• Question 1/14

    Substituting diet soft drinks for regular soft drinks is a good way to trim belly fat.

  • Answer 1/14

    Substituting diet soft drinks for regular soft drinks is a good way to trim belly fat.

    • You answered:
    • Correct Answer:

    According to the American Heart Association, “soft drinks and other sugar-sweetened beverages are the No. 1 source of added sugars in the American diet.” Added sugars mean added calories -- something you want to avoid to help with weight loss and cut down on belly fat. Yet, high-fructose corn syrup has gradually replaced refined sugar as the main sweetener in soft drinks and has been blamed as a potential contributor to the obesity epidemic.

     Does switching to diet sodas help? Although some research has suggested that people who drink artificially sweetened sodas as part of a calorie-restricted diet do lose weight, other studies have suggested that diet soft drinks could even lead to weight gain. 

  • Question 1/14

    To help trim your waistline, you should eat a diet high in fiber.

  • Answer 1/14

    To help trim your waistline, you should eat a diet high in fiber.

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    • Correct Answer:

    To trim your waistline, add whole grains to your diet. For example, choose brown or wild rice instead of white rice. Refined and other highly processed foods can contribute to weight gain and interfere with weight loss. A study in the American Journal of Clinical Nutritionshowed that a calorie-controlled diet rich in whole grains can trim extra fat from the waistline of obese subjects.

  • Question 1/14

    Studies suggest you can trim your waistline by replacing refined grains with whole grains. Which of the following is a whole-grain food?

  • Answer 1/14

    Studies suggest you can trim your waistline by replacing refined grains with whole grains. Which of the following is a whole-grain food?

    • You answered:
    • Correct Answer:

    Couscous, spaghetti, and cornflakes are made from refined grains (though whole-grain options may be available). But popcorn is a whole-grain food that can boost fiber. The best way to prepare popcorn is with an air-popper, which requires no oil for cooking. Read labels to see what oils have been added to microwave popcorn.

     

    All else being equal, whole grains are better than refined grains because they tend to be high in fiber and take longer to digest. This satisfies your hunger better and helps lower blood glucose levels and reduce fat.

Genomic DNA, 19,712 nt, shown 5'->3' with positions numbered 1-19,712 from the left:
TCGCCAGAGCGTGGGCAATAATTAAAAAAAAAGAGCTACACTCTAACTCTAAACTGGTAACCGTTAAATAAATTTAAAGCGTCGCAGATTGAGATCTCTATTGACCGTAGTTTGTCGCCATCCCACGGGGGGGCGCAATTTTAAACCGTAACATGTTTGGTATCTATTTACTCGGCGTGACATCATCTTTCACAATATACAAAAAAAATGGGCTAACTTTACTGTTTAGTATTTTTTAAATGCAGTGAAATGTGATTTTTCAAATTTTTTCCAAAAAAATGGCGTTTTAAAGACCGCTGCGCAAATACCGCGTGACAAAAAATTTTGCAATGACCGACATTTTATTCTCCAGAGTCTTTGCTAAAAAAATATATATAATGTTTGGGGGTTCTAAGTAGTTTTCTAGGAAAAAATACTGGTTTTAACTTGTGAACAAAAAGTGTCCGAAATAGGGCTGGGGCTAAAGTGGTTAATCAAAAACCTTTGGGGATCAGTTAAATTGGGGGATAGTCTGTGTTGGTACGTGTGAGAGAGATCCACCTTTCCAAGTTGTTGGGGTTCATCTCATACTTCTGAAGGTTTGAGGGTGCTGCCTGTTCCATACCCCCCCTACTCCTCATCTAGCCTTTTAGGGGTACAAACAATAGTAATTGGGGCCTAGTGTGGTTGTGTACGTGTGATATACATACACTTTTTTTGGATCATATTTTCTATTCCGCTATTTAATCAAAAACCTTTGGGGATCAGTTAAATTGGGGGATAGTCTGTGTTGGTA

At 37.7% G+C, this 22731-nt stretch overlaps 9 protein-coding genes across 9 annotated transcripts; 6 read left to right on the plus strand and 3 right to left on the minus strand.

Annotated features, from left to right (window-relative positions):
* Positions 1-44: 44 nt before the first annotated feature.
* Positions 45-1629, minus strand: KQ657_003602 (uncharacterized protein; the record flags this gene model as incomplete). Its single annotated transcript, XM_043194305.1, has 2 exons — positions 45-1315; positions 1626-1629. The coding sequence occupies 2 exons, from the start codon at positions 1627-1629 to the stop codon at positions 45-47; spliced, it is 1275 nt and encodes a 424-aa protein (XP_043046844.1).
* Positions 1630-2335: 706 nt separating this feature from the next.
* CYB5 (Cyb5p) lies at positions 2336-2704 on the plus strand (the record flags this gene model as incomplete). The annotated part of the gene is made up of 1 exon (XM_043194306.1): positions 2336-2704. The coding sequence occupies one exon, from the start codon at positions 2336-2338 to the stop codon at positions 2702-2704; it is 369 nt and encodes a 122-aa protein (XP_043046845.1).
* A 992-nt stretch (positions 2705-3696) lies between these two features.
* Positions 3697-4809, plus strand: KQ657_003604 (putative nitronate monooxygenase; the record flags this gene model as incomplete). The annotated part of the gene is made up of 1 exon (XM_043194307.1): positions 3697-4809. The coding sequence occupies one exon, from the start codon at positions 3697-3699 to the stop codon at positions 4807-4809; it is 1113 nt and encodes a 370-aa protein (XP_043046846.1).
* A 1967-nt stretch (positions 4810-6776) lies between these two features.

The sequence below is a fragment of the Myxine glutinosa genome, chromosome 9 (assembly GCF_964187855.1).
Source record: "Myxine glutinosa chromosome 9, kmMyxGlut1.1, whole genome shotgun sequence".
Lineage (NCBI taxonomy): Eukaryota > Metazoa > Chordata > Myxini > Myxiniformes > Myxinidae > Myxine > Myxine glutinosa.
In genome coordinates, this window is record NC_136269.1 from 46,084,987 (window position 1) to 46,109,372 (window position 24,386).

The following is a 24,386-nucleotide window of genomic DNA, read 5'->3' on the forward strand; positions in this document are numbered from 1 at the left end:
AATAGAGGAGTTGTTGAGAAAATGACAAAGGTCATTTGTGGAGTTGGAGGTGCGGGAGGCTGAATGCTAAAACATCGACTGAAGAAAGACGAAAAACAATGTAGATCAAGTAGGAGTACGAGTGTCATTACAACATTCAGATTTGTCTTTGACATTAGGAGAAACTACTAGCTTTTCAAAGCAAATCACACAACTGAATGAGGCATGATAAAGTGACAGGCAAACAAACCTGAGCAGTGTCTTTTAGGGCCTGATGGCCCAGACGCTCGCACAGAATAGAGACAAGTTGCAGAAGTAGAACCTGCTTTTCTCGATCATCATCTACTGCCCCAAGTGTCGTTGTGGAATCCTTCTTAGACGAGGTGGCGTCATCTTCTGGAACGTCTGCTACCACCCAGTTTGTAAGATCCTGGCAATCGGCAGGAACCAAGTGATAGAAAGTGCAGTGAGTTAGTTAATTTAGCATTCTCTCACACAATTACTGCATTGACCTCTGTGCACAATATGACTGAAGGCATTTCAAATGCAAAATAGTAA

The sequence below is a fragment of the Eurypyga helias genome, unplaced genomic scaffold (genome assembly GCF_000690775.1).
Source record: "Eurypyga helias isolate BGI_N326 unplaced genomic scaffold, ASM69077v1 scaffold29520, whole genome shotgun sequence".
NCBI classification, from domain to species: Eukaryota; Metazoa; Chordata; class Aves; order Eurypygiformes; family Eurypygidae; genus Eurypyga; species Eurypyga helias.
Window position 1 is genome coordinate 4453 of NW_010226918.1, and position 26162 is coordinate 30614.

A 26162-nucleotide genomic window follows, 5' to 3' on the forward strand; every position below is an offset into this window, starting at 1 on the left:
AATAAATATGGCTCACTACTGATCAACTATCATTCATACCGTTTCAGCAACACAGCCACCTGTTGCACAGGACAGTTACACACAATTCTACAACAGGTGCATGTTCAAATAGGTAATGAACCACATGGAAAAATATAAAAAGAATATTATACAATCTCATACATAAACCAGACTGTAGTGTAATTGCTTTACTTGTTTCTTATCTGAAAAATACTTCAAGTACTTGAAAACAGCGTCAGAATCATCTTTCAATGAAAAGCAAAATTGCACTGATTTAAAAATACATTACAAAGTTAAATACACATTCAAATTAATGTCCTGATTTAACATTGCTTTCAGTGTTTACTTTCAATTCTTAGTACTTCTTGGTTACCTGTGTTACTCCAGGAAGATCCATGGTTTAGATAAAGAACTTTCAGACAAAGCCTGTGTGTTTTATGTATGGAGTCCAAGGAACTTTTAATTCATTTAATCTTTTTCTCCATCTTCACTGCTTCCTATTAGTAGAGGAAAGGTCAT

• Question 1/14

    Men tend to collect more belly fat than women.

  • Answer 1/14

    Men tend to collect more belly fat than women.

    • You answered:
    • Correct Answer:

    Overall, men tend to store fat in the abdominal area more than women do, thanks to sex hormone differences. Before age 40, women tend to store most of their fat in the hips, thighs, and buttocks. After 40, as estrogen levels drop, body fat is redistributed to the abdomen.

  • Question 1/14

    Belly fat is harder to lose than fat elsewhere on your body.

  • Answer 1/14

    Belly fat is harder to lose than fat elsewhere on your body.

    • You answered:
    • Correct Answer:

    When you lose weight, you’re much more likely to lose it in your midsection. Losing weight on a well-balanced plan will melt body fat, including belly fat. The best way to decrease your waist size is through healthy eating and regular exercise.

  • Question 1/14

    Spot exercises, such as sit-ups or crunches, target belly fat.

  • Answer 1/14

    Spot exercises, such as sit-ups or crunches, target belly fat.

    • You answered:
    • Correct Answer:

    Doing sit-ups, crunches, or other abdominal exercises will strengthen your core muscles and help you lose fat, but they don’t specifically work on belly fat. In other words, spot exercise won’t decrease belly fat. The only way to lose belly fat (or any kind of fat) is through dieting and exercise. Aerobic exercises, such as running, swimming, cycling, and tennis, are some of the best to help reduce body fat.